There's nothing like all-state selections - like last week's publication of the boys' basketball all-state teams - to keep those cards, letters and phone calls coming.

"Is that all we get?" ask the coaches, recalling how a "slighted" player outplayed an all-state player or listing all sorts of admirable statistics. Some coaches wonder how their teams got shut out of all-state honors, while those with one selection want two and - believe it or not - those with two start pressing for three. Really."How could so-and-so be left off the all-state team," bemoan proud parents. Folks - those who think their kids and their teams are being slighted always refer to themselves as "proud parents" - call or write, echoing the coaches' sentiments that so-and-so is: 1. devastated, 2. crushed, 3. in tears, or 4. all of the above.

The response to such questions? "Go ask the coaches about it."

That might sound a bit flippant, but the recent Deseret News All-State teams in football, volleyball, boys' basketball and (coming soon) girls' basketball have actually been the Deseret News/Coaches All-State teams - with a good reason for the near-exclusive emphasis on coach balloting.

Rather than basing the all-state selections on the admittedly limited familiarity of a Salt Lake City-based writer, the current process allows for a selection committee of 100-plus potential participants - the head coaches.

Granted, I do spend a lot of time talking to coaches, keeping in touch weekly with the participants of our coaches poll, fielding a lot of phone-in game information and watching a limited number of regular-season games and a good share of the state tournament contests.

And that's not counting the time spent at all-state time (actually, state-tournament time) - stuffing envelopes with outgoing ballots, tabulating ballots, confirming name spellings, retabulating ballots, arranging for photographs, selecting MVPs, retabulating, reviewing all-state selections with editors, and rechecking the lists and vote tabulations one final time.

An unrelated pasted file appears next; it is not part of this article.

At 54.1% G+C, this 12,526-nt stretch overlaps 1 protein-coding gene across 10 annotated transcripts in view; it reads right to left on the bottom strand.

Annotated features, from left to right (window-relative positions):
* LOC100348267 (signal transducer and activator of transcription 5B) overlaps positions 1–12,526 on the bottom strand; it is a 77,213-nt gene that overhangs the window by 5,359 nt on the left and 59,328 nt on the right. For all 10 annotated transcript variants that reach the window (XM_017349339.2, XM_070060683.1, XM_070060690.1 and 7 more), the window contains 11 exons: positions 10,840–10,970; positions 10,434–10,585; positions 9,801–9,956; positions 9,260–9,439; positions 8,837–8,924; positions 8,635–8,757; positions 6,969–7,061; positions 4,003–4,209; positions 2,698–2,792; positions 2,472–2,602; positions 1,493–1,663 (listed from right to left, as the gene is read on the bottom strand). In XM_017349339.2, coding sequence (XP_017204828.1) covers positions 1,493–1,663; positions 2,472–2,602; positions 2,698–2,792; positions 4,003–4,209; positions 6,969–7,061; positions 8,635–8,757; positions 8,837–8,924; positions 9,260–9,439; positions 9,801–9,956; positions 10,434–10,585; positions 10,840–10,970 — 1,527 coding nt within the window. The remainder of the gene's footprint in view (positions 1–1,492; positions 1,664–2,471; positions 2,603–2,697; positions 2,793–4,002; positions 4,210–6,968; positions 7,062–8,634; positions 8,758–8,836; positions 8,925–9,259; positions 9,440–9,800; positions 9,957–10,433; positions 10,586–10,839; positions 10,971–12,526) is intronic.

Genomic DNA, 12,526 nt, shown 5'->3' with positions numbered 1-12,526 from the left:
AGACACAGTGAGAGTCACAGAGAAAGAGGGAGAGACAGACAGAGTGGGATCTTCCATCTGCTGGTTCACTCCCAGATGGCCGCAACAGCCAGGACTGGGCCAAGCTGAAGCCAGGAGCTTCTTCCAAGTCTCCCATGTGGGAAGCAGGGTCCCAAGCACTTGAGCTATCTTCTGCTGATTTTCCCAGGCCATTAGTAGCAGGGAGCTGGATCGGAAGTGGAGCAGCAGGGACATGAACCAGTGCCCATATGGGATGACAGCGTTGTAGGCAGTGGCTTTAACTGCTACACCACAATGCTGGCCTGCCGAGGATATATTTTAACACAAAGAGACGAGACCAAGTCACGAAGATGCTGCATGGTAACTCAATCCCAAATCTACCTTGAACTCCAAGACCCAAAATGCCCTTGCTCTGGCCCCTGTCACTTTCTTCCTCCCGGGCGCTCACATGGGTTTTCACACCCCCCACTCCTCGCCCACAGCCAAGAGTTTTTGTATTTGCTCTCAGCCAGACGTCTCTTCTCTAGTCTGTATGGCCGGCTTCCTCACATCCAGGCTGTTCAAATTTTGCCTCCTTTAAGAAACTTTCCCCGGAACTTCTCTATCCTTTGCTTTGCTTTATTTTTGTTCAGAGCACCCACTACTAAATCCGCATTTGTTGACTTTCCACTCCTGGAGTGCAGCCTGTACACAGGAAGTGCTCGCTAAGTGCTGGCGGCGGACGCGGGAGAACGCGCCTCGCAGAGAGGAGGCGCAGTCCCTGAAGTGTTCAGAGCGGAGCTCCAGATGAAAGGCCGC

But a one-man prep staff - a handful of part-time correspondents notwithstanding - would be hard-pressed to confidently and comprehensively select the all-state honorees without having seen all of the state's teams and their players in more than just one setting.

Another advantage of the coach-ballot procedure is an opportunity for full representation from each of the 13 high school regions. Plus, coaches are not only aware of the competition within their own leagues, but they've seen a lot more teams - in preseason games, in scouting opponents, in watching game films, in projecting possible postseason foes, and in region and state tournaments. Some coaches go the extra mile in their balloting and compare notes with peers from other regions.

Granted, the coach-balloting process is not perfect. Some negatives: - Less-than-100-percent vote participation.

- Geographic diversity - especially in the smaller size classifications - that precludes familiarity among teams.

- Teams that advance to the tournaments and then to the final day of the playoffs benefit from increased exposure.

- Some coaches let prejudices, politics and own-team or own-region favoritism influence their voting.

However, the hope is that the numbers - both of ballots returned and of players receiving votes - will balance out the negatives.

MORE ALL-STATE STUFF: A couple of additional items regarding the all-state selection process.

- There are no givens in the selection process - the MVP doesn't always come from the championship team;, titlist teams aren't guaranteed multi-player spots on the all-state squads; seniors aren't afforded more consideration than underclass players; all-state honors are not based on a team's tournament finish or its regular-season rankings; each region is not assured a certain ratio of representation on the all-state squads or honorable-mention listings; nor is every team guaranteed a postseason honoree.

- Why might your favorite player be missing or perhaps not listed as high as you expect? Perhaps a low participation of coaches resulted in a low number of votes available. Or perhaps the votes were split among several equally talented - or near-equally talented - teammates.

- Our all-state procedure is always open to suggestions and improvements. In volleyball, for example, we've planned some improvements over our previous selection process.